And I never get tired of the crowd reaction when the rainbow appears over the stage after they start up Character Zero:

Parts of the show was also broadcast on Japanese TV and it’s up on YouTube:

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So I missed getting this post up yesterday because I was staying in a hotel with suck wifi.  If anyone is heading to the Bend shows next month, and you’re staying at the Shilo Inn, make sure you get your important computing done first.  I tried and tried to figure out a way but no dice.  As such, I’m a day behind, but what’s new?  Also swung by Les Schwab Amphitheater.  FYI, I didn’t see any of the rail riders in line yet, but I guess it’s little early.  You never know though.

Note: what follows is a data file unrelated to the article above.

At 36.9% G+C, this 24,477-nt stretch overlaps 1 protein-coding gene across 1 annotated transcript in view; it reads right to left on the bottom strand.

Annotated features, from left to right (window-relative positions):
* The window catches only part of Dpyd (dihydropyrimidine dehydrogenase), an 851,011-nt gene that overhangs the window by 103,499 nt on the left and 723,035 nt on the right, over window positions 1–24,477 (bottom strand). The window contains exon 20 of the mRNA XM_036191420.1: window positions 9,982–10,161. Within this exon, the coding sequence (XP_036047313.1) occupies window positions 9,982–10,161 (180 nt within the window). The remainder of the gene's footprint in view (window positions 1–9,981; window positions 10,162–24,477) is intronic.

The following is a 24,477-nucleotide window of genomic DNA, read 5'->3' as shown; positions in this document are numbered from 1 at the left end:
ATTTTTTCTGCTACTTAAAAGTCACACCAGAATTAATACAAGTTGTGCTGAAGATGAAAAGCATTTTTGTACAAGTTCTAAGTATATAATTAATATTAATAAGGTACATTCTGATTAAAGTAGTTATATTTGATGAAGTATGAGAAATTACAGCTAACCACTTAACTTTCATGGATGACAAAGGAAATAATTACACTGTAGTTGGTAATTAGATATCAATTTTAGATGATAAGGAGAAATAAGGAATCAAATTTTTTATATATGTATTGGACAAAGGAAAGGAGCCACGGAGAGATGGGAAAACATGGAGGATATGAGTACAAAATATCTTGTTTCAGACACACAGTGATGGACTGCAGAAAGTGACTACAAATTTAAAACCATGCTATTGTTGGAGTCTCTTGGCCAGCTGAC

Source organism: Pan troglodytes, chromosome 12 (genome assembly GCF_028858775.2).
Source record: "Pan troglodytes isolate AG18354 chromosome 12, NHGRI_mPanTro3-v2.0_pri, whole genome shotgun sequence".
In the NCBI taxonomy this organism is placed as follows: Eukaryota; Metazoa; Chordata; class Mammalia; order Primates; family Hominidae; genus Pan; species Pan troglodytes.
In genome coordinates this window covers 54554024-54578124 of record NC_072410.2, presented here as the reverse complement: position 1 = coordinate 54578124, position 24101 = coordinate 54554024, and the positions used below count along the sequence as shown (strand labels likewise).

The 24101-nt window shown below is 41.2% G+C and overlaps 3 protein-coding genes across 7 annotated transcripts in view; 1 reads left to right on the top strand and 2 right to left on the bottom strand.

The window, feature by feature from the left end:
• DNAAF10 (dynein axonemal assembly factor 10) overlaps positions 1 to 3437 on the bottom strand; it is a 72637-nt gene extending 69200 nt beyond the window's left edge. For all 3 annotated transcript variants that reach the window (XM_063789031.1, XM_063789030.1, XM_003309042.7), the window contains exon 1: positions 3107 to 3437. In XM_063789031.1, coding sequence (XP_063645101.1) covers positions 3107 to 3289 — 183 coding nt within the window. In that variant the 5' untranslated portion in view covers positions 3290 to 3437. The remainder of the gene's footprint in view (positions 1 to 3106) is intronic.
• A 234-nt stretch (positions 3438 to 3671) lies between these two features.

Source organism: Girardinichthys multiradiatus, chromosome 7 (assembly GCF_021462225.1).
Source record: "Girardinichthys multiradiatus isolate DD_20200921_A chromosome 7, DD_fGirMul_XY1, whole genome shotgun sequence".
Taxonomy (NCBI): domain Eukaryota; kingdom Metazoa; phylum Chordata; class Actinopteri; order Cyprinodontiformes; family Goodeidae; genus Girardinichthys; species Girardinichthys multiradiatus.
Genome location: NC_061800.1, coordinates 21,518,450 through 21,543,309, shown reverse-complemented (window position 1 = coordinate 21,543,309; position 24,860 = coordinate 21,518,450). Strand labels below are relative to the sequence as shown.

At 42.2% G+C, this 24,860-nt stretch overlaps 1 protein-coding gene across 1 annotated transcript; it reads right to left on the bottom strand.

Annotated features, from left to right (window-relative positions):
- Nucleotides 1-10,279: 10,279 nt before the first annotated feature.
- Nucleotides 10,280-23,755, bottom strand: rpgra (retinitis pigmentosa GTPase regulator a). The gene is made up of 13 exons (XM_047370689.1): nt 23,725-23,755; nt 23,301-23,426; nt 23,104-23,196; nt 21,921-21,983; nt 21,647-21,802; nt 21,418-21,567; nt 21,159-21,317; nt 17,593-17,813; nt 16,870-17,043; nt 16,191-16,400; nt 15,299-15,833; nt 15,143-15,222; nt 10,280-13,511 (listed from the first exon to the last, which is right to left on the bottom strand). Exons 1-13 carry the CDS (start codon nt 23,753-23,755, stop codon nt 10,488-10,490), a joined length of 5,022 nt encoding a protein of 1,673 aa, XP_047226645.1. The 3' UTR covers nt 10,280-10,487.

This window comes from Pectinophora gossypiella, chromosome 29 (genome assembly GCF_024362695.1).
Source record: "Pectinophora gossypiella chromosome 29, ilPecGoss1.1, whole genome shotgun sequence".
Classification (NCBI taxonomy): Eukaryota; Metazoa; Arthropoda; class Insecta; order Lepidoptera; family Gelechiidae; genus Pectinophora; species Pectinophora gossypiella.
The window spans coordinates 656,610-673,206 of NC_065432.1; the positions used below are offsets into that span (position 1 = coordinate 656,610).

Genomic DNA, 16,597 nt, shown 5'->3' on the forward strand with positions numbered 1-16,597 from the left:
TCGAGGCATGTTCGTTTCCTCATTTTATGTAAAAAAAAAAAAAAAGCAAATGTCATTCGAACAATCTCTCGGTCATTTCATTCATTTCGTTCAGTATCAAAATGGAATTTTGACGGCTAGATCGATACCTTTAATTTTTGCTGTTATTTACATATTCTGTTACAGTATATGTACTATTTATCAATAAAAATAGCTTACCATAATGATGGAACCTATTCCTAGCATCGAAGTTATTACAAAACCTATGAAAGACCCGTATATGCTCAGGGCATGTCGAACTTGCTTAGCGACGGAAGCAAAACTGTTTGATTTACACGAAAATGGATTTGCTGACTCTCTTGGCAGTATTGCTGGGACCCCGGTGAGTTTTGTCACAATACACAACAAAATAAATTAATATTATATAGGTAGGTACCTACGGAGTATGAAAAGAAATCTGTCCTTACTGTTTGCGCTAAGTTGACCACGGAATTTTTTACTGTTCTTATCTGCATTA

Anyway, after a solid show the night before to open the tour, we were treated to another Tokyo show.  After the length of time it took to get to Japan in the first place, it was nice to stay put for a while.  We sat in the hotel the night after the first show and played the Tweezer and Japanese Meatstick over and over.  Zepp was located in a giant entertainment complex called Pallet Town located near the harbor in Tokyo.  Pretty far removed from anything.  Besides the venue, there was a giant mall, a huge ferris wheel with small amusement park and a killer arcade.  Before the show, we were all goofing around in the arcade.  Dance Dance Revolution was a huge thing in Japan at this time and the locals were killing it.  We tried it and it was laughable. They also had an arcade version of Guitar Hero and who steps up to play but our own guitar hero, Big Red.  We all got a big laugh when the rating at the end of his turn was the Japanese version of “novice.”  If we thought for one second that poor performance would translate to the actual show, Trey showed that game who was boss when it came to show time.  As for the venue, it was bigger than the previous night, with a huge wrap-around balcony.  If I was to compare it to anything, I would say it’s almost a dead ringer for Irving Plaza.  The venue photo above is not from the actual Phish show, but it gives you an idea of the space.  The show itself is a banger: